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[JS] Calculate phonetic similarity of two strings, any ideas?

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I am working on a natural language processing engine. It uses the Google Speech API to transcribe short recorded spoken audio and then the interpreter tries to make sense of it.

I now want to calculate the phonetic similarity between two strings, preferably in javascript. Not compare two audio files because the words or phrases are from different speakers.

For the sake of example beef and leaf sound 87% the same. The words deaf and cave something like 29%. (made up percentages)

A value between 0 and 1 is obviously fine too. Same difference.

Any ideas? Is this impossible?

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When you say compare phonetic similarities, not the audio, because it's sourced from different speakers... are you then making the assumption that the speakers will all be using the same phonology for a given word? Because that's a different issue.

 

Interesting response. I don't know if I am making that assumption, should I?

 

Within reasonable bounds, yes -- ie, depending on the dialect and accent, "Mary", "merry", and "marry" may be pronounced differently, or "cot" and "caught" -- or they might be the same. Or something like "beg" vs "bag" might sound the same, or not, but certainly won't be pronounced "dog", which is too different. Regardless, phonetic similarity will still play in, and if you wanted to get hella nerdy into it, you could use the actual linguistic generalizations of the phonemes for calculating the phonetic distance--ie, "k" and "g" would be much closer than "k" and "m". You'd end up with vowel-y regions I suppose controlling for vowel differences, as that's where the most difference would be, and even then I suppose it would only be an issue where a minimal pair has isn't minimal in some dialects. That'd be interesting to check out.

That would indeed be interesting to check out. For this particular purpose though, it is beyond overkill to go that far. When the application is waiting for input (asks a question) in some cases there is an array of suspected answers. In other cases even a selection of allowed answers. If the transcription is not accurate / does not literally match any, it checks if the transcription is phonetically similar to anything expected. For example the question is 'what is your favorite color', the user answers 'yellow', transcription API returns 'hello', application assumes user said yellow. So in this case extreme accuracy or sophisticated processing is not necessary and I am satisfied with the results I have.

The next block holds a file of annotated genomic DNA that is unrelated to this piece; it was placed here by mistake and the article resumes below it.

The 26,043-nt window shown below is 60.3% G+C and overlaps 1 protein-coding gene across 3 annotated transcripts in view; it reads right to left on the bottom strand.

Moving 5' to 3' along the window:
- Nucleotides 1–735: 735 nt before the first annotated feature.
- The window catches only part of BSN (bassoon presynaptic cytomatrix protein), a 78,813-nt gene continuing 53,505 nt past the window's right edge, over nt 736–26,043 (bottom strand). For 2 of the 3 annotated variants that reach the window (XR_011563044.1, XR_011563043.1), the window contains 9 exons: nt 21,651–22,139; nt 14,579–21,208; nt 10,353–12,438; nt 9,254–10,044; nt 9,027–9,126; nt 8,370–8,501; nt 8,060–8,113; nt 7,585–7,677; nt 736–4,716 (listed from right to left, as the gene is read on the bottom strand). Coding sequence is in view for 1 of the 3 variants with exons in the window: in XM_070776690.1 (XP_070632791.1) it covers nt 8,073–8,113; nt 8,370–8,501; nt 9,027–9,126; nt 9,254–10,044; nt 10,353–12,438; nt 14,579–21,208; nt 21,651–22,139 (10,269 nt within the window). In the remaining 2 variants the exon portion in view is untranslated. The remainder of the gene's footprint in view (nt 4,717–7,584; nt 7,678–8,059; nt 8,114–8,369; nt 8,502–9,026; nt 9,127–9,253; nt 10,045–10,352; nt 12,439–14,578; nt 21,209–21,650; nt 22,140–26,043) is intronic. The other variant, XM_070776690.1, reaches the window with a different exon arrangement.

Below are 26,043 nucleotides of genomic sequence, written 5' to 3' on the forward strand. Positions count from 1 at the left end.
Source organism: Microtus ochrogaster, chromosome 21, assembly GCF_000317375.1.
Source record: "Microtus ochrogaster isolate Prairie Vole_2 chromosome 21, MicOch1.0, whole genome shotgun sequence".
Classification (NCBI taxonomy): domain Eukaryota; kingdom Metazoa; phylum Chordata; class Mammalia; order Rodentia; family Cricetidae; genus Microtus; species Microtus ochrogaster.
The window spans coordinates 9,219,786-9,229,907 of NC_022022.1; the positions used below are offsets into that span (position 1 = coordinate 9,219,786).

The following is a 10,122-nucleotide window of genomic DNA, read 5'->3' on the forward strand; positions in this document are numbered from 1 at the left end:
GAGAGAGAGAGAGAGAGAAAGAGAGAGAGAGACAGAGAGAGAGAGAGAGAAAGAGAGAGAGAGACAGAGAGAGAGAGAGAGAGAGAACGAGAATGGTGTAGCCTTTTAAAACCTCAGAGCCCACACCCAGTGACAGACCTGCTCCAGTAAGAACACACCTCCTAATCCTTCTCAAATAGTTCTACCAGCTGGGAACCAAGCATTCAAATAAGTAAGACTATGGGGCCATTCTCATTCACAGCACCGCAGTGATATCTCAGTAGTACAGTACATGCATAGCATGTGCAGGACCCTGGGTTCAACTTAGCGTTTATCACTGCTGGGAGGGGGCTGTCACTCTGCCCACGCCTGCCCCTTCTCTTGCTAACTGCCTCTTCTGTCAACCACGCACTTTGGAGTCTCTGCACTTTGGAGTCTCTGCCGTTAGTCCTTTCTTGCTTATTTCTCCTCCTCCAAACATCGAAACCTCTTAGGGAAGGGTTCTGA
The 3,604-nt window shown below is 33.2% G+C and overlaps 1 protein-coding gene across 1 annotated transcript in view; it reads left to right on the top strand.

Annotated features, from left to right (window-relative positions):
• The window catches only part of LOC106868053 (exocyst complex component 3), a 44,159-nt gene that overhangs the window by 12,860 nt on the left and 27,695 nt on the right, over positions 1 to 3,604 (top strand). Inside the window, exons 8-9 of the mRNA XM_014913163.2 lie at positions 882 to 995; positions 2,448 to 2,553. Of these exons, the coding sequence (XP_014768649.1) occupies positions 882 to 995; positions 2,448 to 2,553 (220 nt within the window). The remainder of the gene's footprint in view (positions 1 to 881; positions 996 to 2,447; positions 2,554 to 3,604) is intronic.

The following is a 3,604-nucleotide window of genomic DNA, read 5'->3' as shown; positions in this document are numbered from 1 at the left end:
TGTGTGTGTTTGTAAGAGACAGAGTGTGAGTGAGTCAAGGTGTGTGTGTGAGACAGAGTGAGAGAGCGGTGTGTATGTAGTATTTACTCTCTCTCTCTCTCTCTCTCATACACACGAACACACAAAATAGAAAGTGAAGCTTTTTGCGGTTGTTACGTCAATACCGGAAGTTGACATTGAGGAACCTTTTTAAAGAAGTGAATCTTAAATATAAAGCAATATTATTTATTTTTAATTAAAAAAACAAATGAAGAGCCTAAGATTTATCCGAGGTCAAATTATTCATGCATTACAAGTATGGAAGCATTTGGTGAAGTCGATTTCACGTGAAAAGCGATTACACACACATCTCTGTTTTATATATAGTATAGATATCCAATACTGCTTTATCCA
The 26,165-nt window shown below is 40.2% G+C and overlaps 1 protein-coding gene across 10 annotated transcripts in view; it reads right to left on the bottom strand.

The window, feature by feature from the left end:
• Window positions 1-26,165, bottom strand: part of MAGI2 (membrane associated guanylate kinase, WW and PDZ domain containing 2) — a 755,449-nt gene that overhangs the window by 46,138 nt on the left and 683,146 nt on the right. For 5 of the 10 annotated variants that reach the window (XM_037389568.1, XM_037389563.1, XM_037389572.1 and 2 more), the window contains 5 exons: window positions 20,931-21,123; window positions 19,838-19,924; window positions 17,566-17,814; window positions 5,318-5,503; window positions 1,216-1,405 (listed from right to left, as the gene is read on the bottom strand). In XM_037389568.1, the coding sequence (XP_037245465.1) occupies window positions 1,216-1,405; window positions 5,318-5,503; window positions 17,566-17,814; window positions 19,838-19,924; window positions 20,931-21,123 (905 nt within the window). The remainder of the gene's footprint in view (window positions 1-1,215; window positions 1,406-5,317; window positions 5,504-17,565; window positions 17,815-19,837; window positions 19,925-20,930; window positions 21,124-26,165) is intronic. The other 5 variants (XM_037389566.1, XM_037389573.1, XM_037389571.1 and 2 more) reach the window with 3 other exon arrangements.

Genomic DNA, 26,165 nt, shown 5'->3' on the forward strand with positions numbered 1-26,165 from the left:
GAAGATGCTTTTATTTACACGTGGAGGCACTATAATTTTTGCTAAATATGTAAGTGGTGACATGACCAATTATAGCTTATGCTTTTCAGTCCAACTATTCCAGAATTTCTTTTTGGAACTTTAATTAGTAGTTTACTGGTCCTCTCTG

let similar = require('.')

/* phonetic similarity in % */
console.log(
    similar('genes lora', 'jeans laura') // 100
)

console.log(
    similar('doggy love', 'jiggly puff') // 28.57142857142857
)

console.log(
    similar('boom shaka laka', 'toom baka laka') // 40
)

console.log(
    similar('dollars', 'dollhairs') // 57.14285714285714
)

console.log(
    similar('the fuck you\'re doing', 'the duck is chewing') // 14.285714285714285
)

console.log(
    similar('completely', 'different') // 0
)

Sorry for the late response, all this sent me on a Google search spree.

Your answer(s) here on this post are interesting as well as the only useful ones. I am curious; Do you just have a conceptual understanding of these things or can you also 'live up to' / (re)produce what we're talking about in actual code? (not that I'm asking you to)

Anywho, do you want to be my friend?

 

There's a whole family of phonetic encoding algorithms beginning with Soundex. If you look for that (or successors like Metaphone) on npmjs.org you'll find implementations. To calculate the similarity you'll want to figure out the Levenshtein distance between two encoded words.

 

Hmm. I don't think I need the Levenshtein distance. Yes, I am comparing two strings but based on their phonetics and not the string similarity.

In information theory, Linguistics and computer science, the Levenshtein (Cyrillic: Левенштейн) distance is a string metric for measuring the difference between two sequences. Informally, the Levenshtein distance between two words is the minimum number of single-character edits (insertions, deletions or substitutions) required to change one word into the other. It is named after Vladimir Levenshtein, who considered this distance in 1965.[1]
Levenshtein distance may also be referred to as edit distance, although that term may also denote a larger family of distance metrics.[2]:32 It is closely related to pairwise string alignments._

 

That's what Soundex is for. It phoneticizes the words so that if they are spelled similarly in Soundex, then they also sound similar in English. Then the Levenshtein distance algorithm becomes useful for exactly what you're trying to do.

 

you would need a library that knows the International Phonetic Alphabet spelling of the words you are inputting. then do a Set comparison of the IPA letters

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